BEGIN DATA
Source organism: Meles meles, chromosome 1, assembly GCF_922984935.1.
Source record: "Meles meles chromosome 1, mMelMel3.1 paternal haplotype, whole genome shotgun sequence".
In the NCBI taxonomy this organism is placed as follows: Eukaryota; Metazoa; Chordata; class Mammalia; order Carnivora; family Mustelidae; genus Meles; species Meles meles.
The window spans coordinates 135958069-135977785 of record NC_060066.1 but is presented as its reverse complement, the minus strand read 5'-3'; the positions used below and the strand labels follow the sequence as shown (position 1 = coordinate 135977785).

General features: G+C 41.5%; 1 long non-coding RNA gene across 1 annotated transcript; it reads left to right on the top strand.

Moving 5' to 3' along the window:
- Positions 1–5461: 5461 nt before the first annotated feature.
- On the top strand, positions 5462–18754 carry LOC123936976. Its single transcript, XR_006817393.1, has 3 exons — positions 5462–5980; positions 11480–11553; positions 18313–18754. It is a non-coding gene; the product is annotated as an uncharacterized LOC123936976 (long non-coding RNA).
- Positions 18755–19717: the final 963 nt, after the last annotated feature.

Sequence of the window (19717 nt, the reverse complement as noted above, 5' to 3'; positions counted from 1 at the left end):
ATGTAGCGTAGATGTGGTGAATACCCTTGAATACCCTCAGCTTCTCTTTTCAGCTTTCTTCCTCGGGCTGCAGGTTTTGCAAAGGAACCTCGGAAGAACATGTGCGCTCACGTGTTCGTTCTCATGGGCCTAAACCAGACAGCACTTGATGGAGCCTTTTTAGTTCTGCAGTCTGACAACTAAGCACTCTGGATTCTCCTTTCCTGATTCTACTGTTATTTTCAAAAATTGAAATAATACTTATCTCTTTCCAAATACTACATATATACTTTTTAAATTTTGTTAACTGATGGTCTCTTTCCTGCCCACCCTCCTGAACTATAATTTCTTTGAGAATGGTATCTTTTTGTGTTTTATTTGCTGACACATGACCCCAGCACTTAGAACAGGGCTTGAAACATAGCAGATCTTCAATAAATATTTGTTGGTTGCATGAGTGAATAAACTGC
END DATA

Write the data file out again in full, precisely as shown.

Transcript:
Source organism: Meles meles, chromosome 1, assembly GCF_922984935.1.
Source record: "Meles meles chromosome 1, mMelMel3.1 paternal haplotype, whole genome shotgun sequence".
In the NCBI taxonomy this organism is placed as follows: Eukaryota; Metazoa; Chordata; class Mammalia; order Carnivora; family Mustelidae; genus Meles; species Meles meles.
The window spans coordinates 135958069-135977785 of record NC_060066.1 but is presented as its reverse complement, the minus strand read 5'-3'; the positions used below and the strand labels follow the sequence as shown (position 1 = coordinate 135977785).

General features: G+C 41.5%; 1 long non-coding RNA gene across 1 annotated transcript; it reads left to right on the top strand.

Moving 5' to 3' along the window:
- Positions 1–5461: 5461 nt before the first annotated feature.
- On the top strand, positions 5462–18754 carry LOC123936976. Its single transcript, XR_006817393.1, has 3 exons — positions 5462–5980; positions 11480–11553; positions 18313–18754. It is a non-coding gene; the product is annotated as an uncharacterized LOC123936976 (long non-coding RNA).
- Positions 18755–19717: the final 963 nt, after the last annotated feature.

Sequence of the window (19717 nt, the reverse complement as noted above, 5' to 3'; positions counted from 1 at the left end):
ATGTAGCGTAGATGTGGTGAATACCCTTGAATACCCTCAGCTTCTCTTTTCAGCTTTCTTCCTCGGGCTGCAGGTTTTGCAAAGGAACCTCGGAAGAACATGTGCGCTCACGTGTTCGTTCTCATGGGCCTAAACCAGACAGCACTTGATGGAGCCTTTTTAGTTCTGCAGTCTGACAACTAAGCACTCTGGATTCTCCTTTCCTGATTCTACTGTTATTTTCAAAAATTGAAATAATACTTATCTCTTTCCAAATACTACATATATACTTTTTAAATTTTGTTAACTGATGGTCTCTTTCCTGCCCACCCTCCTGAACTATAATTTCTTTGAGAATGGTATCTTTTTGTGTTTTATTTGCTGACACATGACCCCAGCACTTAGAACAGGGCTTGAAACATAGCAGATCTTCAATAAATATTTGTTGGTTGCATGAGTGAATAAACTGC